01/30/2019

Urgent Action: Bill Could Grant Amnesty for Grave Crimes (Guatemala: UA 12.19)


Guatemala’s Congress could imminently pass a law that would grant an amnesty to those suspected or found guilty of crimes such as genocide, torture, and enforced disappearances during the internal armed conflict (1960-1996). The bill could lead to the release of those found guilty within 24 hours of its approval. It would also lead to the suspension of ongoing investigations into these crimes. Guatemala’s Congress must refrain from passing this bill to respect the rights of victims to justice, truth and reparation.

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  1. Write a letter in your own words or using the sample below as a guide to one or both government officials listed. You can also email, fax, call or Tweet them.
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Álvaro Enrique Arzú Escobar
President of Congress
Email: [email protected]
Twitter: @AlvaroArzuE @CongresoGuate
Ambassador Manuel Espina
Embassy of Guatemala
2220 R St. NW, Washington DC 20008
Phone: 202 745 4953 I Fax: 202 745 1908
Email: [email protected]
Twitter: @EmbaGuateUSA
Contact Form: https://bit.ly/2CqkgUO
Salutation: Dear Ambassador

Dear Mr Arzú,

On 17 January, the Guatemalan Congress approved the first reading of Bill 5377 to reform the National Reconciliation Law. This bill has progressed despite being rejected by the Congress’ own Human Rights Commission. It aims to extend an amnesty to those accused of serious international crimes against humanity, such as genocide, torture and enforced disappearances, that took place during the country’s internal armed conflict. If passed, the bill would lead to the suspension of ongoing investigations into these crimes and the immediate release of those already convicted.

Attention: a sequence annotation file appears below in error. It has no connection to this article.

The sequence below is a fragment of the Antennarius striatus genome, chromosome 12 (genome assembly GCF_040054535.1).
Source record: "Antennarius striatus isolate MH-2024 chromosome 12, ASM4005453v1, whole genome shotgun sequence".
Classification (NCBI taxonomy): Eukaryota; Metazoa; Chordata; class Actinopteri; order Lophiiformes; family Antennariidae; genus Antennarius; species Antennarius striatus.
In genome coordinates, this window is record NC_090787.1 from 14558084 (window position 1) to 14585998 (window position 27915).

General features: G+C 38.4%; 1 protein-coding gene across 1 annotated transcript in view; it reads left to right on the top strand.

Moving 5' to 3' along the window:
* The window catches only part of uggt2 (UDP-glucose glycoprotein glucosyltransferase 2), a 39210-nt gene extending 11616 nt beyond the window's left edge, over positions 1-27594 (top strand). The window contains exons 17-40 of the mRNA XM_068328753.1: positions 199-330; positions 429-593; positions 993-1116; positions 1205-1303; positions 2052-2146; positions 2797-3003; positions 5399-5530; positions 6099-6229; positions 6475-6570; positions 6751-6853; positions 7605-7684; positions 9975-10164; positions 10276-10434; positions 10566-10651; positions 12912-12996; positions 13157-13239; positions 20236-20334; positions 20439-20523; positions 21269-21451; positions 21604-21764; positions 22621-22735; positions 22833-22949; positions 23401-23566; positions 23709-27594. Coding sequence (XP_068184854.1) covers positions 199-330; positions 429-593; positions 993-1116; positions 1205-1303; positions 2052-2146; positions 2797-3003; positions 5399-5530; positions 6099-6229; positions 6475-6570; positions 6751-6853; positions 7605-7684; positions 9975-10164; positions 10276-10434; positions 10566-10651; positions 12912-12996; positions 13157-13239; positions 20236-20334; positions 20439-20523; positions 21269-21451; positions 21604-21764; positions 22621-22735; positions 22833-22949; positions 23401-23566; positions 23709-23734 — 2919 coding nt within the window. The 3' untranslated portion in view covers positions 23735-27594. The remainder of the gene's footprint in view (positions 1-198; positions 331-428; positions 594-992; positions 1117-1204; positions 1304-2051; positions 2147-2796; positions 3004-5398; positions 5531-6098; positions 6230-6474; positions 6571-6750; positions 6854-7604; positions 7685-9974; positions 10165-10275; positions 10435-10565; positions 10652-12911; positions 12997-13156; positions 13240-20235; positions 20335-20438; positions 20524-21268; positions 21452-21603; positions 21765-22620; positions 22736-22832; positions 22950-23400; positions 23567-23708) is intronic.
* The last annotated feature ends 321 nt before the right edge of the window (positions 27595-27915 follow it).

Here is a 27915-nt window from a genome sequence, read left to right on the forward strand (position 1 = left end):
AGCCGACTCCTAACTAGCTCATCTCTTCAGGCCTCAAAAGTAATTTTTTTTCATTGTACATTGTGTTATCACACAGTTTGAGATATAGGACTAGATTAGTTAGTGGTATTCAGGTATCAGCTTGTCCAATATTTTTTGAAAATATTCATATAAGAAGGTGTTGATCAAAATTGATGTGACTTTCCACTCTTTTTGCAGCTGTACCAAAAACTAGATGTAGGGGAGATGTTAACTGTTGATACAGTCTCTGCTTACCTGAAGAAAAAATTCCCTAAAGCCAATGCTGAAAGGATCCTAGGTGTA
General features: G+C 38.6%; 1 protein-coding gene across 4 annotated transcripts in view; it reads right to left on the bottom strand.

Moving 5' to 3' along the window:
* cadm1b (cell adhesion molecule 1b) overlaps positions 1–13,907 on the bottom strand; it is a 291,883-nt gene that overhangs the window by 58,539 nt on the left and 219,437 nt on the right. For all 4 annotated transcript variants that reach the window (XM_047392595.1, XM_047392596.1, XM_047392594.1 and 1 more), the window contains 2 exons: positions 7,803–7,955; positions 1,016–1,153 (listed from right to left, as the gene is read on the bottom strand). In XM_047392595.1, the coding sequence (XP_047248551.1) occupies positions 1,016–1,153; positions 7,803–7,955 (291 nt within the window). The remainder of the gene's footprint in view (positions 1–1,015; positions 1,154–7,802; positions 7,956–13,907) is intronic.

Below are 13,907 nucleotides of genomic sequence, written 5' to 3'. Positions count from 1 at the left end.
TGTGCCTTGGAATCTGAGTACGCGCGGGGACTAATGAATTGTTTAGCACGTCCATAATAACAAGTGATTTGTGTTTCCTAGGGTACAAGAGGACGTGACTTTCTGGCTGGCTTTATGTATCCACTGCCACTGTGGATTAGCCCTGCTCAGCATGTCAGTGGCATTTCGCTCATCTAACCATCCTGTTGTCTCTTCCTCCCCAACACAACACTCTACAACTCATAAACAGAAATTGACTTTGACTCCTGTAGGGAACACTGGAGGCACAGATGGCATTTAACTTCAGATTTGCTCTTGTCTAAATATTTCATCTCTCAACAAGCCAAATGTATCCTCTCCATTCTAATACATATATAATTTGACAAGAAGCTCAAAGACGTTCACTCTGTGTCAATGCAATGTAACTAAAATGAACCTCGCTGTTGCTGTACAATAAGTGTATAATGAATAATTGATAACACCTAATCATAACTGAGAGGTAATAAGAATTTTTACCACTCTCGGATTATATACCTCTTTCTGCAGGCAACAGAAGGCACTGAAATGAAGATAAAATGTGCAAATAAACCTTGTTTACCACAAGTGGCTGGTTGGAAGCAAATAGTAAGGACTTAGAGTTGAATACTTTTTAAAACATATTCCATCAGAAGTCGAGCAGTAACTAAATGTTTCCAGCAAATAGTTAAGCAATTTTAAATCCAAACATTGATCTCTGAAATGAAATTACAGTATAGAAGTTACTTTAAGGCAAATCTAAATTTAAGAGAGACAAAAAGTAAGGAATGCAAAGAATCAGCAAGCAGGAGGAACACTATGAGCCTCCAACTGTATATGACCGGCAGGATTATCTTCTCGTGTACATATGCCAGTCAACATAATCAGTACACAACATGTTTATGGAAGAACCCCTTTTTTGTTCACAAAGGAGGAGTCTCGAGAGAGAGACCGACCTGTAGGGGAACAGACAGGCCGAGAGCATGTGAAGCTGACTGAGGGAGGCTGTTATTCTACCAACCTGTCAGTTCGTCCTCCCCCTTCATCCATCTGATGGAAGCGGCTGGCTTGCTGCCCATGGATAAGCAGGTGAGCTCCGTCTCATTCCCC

The bill represents a serious setback for the rights of thousands of victims in the country to achieve truth and justice for the atrocities they and their families experienced during the conflict. It also breaches Guatemala’s international obligation to investigate, prosecute and punish grave crimes.

On several occasions, Guatemala’s tribunals and the Inter-American Court of Human Rights have ruled that amnesties for crimes under international law are incompatible with states’ human rights obligations, and multiple international human rights bodies and organizations, including the Inter-American Commission on Human Rights and the United Nations High Commissioner for Human Rights, amongst others, have consequently condemned this bill.

I urge you to respect the right to justice of victims in Guatemala by not tabling Bill 5377 for debate and to refrain from passing it into a law. The advancement of this bill would represent a severe breach of Guatemala’s international human rights obligations.

Yours sincerely,

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